25 October 2001 Edition
Seize the Time
IRA liberates peace process
The IRA this week made a courageous and momentous move "to save the peace process and to persuade others of our genuine intentions" by putting arms beyond use.
The leadership of Óglaigh na hÉireann took this decision, like its decision to call a cessation in 1994 and all its other initiatives throughout the Irish Peace Process, from a position of strength.
As its statement avows, the undefeated People's Army has now put it up to "those within the British establishment and the leadership of unionism who are fundamentally opposed to change".
There are many republicans who have genuine and deep-seated worries. These concerns are valid, especially given the previous failures on the part of the British government and the unionists to stand by commitments made.
But only the IRA was brave enough to act decisively to save the process and the new future it promises.
That future will be a united Ireland. Republicans will see to that. The road to liberation is mapped out. It is a road the IRA is confident to take.
The British government and Tony Blair must now play their part and finally live up to the commitments made in the Good Friday Agreement back in 1998.
The future for this island is too important to be left to political parties. It is up to each of us to play our part in the struggle, now as much as at any point during the last 30 years.
This is a time for republicans to remember what we have achieved, to be acutely aware that there is no going backwards, and to use our ever-increasing political strength to bring about Irish unity.
Historic week in peace process
BY MICHAEL PIERSE
On Monday Evening, republican activists gathered in Conway Mill, off the Falls Road in West Belfast, to hear what would later be rightly described, however clichéd the phraseology, as an historic speech from Gerry Adams.
The Sinn Féin leader stated that he and Martin McGuinness had held discussions with the IRA: "...and we have put to the IRA the view that if it could make a ground-breaking move on the arms issue that this could save the peace process from collapse and transform the situation".
Republicans in Ireland and elsewhere would have to "strategically think this issue through", he advised. "I would appeal to republicans to stay united. I would particularly appeal to IRA Volunteers and their families, and to the IRA support base, to stay together in comradeship. This is the time for commitment to the republican cause. It is a time for clear heads and brave hearts."
It was also time for the British government to build on "the dynamic created by [the IRA initiative]," he warned. "The British political leadership has to show by deeds, not just words, that they also want to take the gun out of Irish politics and they accept the imperative of politics and the imperative of peace making."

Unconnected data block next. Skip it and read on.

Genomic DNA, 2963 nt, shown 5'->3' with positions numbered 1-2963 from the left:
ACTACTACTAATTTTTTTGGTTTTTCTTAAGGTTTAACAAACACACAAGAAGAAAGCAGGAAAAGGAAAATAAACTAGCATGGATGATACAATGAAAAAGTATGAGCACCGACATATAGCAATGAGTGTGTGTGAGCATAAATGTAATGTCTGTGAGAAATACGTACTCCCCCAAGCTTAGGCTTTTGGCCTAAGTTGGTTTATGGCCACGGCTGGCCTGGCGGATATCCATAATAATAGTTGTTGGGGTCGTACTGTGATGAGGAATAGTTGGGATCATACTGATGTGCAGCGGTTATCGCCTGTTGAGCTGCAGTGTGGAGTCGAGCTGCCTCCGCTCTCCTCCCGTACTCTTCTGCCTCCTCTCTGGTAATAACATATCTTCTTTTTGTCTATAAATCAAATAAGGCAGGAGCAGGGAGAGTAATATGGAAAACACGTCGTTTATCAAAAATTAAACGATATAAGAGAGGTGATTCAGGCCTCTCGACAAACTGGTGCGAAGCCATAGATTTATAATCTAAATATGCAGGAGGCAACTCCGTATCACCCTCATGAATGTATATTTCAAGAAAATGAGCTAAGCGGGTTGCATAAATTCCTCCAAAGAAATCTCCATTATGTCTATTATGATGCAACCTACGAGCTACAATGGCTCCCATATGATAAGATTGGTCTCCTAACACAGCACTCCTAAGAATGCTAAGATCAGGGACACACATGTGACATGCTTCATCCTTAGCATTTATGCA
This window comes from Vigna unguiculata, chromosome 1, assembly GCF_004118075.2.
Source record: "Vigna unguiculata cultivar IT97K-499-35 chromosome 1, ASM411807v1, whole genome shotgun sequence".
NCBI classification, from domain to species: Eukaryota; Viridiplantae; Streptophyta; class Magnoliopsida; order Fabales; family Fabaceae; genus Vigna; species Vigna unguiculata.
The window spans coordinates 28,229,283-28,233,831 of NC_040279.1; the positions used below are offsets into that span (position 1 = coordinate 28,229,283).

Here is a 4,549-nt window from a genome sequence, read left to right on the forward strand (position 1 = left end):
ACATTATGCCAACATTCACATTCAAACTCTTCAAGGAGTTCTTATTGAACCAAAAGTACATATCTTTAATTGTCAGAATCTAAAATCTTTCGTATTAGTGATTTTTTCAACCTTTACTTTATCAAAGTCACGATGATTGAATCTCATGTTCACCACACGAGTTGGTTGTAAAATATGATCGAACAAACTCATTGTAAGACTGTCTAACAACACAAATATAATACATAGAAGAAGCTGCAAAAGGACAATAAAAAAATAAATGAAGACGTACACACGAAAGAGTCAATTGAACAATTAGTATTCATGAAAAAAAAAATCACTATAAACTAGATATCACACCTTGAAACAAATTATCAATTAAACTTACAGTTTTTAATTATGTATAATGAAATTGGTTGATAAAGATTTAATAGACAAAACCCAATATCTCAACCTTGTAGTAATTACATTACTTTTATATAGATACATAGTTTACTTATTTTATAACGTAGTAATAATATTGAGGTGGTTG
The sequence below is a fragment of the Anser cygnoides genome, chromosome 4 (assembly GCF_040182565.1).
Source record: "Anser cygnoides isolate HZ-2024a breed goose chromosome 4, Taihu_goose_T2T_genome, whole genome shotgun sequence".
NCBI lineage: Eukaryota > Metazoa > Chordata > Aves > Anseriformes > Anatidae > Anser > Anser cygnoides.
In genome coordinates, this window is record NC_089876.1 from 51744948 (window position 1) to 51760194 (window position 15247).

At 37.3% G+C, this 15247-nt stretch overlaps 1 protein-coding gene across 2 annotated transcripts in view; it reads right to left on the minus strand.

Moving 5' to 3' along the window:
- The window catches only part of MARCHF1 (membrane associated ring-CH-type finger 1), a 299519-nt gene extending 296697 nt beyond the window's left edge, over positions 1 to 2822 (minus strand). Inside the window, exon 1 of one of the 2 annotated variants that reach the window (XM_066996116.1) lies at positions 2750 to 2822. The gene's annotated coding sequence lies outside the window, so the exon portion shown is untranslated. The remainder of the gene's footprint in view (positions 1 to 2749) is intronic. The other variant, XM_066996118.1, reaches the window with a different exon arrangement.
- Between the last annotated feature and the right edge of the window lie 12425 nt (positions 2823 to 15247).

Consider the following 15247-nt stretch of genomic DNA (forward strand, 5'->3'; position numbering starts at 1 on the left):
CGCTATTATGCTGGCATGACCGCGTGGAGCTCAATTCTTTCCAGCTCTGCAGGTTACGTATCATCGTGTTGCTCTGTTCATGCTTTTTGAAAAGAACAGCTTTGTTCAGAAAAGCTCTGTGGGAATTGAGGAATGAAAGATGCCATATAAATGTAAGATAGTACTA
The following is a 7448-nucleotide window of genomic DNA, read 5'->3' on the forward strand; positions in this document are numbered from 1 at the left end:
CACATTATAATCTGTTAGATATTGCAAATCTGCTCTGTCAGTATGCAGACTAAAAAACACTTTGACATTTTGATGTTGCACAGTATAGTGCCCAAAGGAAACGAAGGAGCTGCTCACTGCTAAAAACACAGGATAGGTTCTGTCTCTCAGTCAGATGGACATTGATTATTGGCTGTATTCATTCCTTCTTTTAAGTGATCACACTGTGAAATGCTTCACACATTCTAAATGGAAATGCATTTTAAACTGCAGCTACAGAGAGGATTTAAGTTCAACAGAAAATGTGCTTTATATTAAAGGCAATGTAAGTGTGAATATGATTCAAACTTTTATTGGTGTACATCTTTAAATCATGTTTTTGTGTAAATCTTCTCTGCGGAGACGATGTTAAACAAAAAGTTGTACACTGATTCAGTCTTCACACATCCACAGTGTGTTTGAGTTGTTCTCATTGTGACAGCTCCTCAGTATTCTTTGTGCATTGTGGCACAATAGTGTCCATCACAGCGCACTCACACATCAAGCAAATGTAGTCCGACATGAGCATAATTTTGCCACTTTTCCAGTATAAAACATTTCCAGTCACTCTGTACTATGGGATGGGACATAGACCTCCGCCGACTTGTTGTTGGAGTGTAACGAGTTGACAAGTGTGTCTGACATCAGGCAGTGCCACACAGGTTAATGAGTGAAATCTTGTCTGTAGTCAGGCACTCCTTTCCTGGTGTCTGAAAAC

Martin McGuinness, speaking on the same day in New York to US republicans, used language that was almost identical to Adams in describing the current state of affairs. He said, in a room above Rosie O'Grady's Saloon on 52nd Street and Broadway, that US and international support was vital if what he termed a "new and transformed situation" was to succeed in implementing the Good Friday Agreement. It was necessary that "the rejectionists and opponents of peace, unionist, republican and the British establishment, are faced down".
The following day, Tuesday, at 5pm, the IRA issued a statement. In it, the Army said that it had decided to implement the scheme, on putting arms "completely and verifiably" beyond use, that it had agreed with the IIICD in August.
The IRA statement emphasised that demands for republican decommissioning had been used by the British government and unionism to frustrate progress and that the difficulties faced by the IRA leadership should not be underestimated.
"Our motivation is clear. This unprecedented move is to save the peace process and to persuade others of our genuine intentions."
At 8pm that evening, the Independent International Commission on Decommissioning issued a report to the British and Dublin governments. It said that it had witnessed an event, which it regarded as "significant", in which the IRA had put a quantity of arms "completely beyond use". The material in question included arms, ammunition and explosives, it said. While the IICD said that it "would not further the process of putting arms beyond use were we to provide further details of this event", it did specify that the actions carried out by the IRA were in accordance with the scheme and regulations agreed in August.
On Wednesday, the British government released a statement from Downing Street in which it proposed to dismantle four 'military installations' in the Six Counties. The chosen installations are in South Armagh, Magherafelt and Newtownhamilton. They will be dismantled, the statement said, "as quickly as is logistically possible". The dismantling was agreed as part of the Weston Park Summit earlier this year. The statement also said that the British government would conduct a review of its Policing Bill, with a view to bringing it more in line with the Patten Proposals. It also spoke of a "continuing threat from dissident republicans".